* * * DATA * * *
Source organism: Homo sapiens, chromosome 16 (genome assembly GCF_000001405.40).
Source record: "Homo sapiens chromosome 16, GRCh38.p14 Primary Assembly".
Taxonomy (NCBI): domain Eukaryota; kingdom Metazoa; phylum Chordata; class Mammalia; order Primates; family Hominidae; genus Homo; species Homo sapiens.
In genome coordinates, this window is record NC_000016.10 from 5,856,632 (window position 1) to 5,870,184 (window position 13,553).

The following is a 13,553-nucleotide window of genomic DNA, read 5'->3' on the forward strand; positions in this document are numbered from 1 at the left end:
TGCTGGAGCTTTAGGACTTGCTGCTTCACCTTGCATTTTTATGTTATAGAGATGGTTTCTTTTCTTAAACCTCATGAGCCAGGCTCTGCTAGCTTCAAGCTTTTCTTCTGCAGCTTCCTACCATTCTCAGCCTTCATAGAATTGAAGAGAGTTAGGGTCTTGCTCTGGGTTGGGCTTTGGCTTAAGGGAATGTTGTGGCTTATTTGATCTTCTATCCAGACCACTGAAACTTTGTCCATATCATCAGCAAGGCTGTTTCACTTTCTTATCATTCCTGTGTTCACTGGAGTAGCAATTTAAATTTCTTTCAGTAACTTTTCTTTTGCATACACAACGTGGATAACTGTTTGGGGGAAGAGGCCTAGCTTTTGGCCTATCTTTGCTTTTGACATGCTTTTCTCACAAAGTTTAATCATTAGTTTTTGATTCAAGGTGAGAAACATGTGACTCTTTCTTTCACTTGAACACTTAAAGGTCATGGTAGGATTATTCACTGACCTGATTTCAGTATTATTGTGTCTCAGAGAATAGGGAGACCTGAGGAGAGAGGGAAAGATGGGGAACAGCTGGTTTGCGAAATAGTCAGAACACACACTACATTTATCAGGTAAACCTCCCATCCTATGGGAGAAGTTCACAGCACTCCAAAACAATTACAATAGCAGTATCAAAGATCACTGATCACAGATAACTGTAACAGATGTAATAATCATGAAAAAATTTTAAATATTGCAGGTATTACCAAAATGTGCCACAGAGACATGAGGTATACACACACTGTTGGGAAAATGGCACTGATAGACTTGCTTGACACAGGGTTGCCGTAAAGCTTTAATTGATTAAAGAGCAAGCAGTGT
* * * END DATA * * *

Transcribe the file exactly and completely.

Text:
Source organism: Homo sapiens, chromosome 16 (genome assembly GCF_000001405.40).
Source record: "Homo sapiens chromosome 16, GRCh38.p14 Primary Assembly".
Taxonomy (NCBI): domain Eukaryota; kingdom Metazoa; phylum Chordata; class Mammalia; order Primates; family Hominidae; genus Homo; species Homo sapiens.
In genome coordinates, this window is record NC_000016.10 from 5,856,632 (window position 1) to 5,870,184 (window position 13,553).

The following is a 13,553-nucleotide window of genomic DNA, read 5'->3' on the forward strand; positions in this document are numbered from 1 at the left end:
TGCTGGAGCTTTAGGACTTGCTGCTTCACCTTGCATTTTTATGTTATAGAGATGGTTTCTTTTCTTAAACCTCATGAGCCAGGCTCTGCTAGCTTCAAGCTTTTCTTCTGCAGCTTCCTACCATTCTCAGCCTTCATAGAATTGAAGAGAGTTAGGGTCTTGCTCTGGGTTGGGCTTTGGCTTAAGGGAATGTTGTGGCTTATTTGATCTTCTATCCAGACCACTGAAACTTTGTCCATATCATCAGCAAGGCTGTTTCACTTTCTTATCATTCCTGTGTTCACTGGAGTAGCAATTTAAATTTCTTTCAGTAACTTTTCTTTTGCATACACAACGTGGATAACTGTTTGGGGGAAGAGGCCTAGCTTTTGGCCTATCTTTGCTTTTGACATGCTTTTCTCACAAAGTTTAATCATTAGTTTTTGATTCAAGGTGAGAAACATGTGACTCTTTCTTTCACTTGAACACTTAAAGGTCATGGTAGGATTATTCACTGACCTGATTTCAGTATTATTGTGTCTCAGAGAATAGGGAGACCTGAGGAGAGAGGGAAAGATGGGGAACAGCTGGTTTGCGAAATAGTCAGAACACACACTACATTTATCAGGTAAACCTCCCATCCTATGGGAGAAGTTCACAGCACTCCAAAACAATTACAATAGCAGTATCAAAGATCACTGATCACAGATAACTGTAACAGATGTAATAATCATGAAAAAATTTTAAATATTGCAGGTATTACCAAAATGTGCCACAGAGACATGAGGTATACACACACTGTTGGGAAAATGGCACTGATAGACTTGCTTGACACAGGGTTGCCGTAAAGCTTTAATTGATTAAAGAGCAAGCAGTGT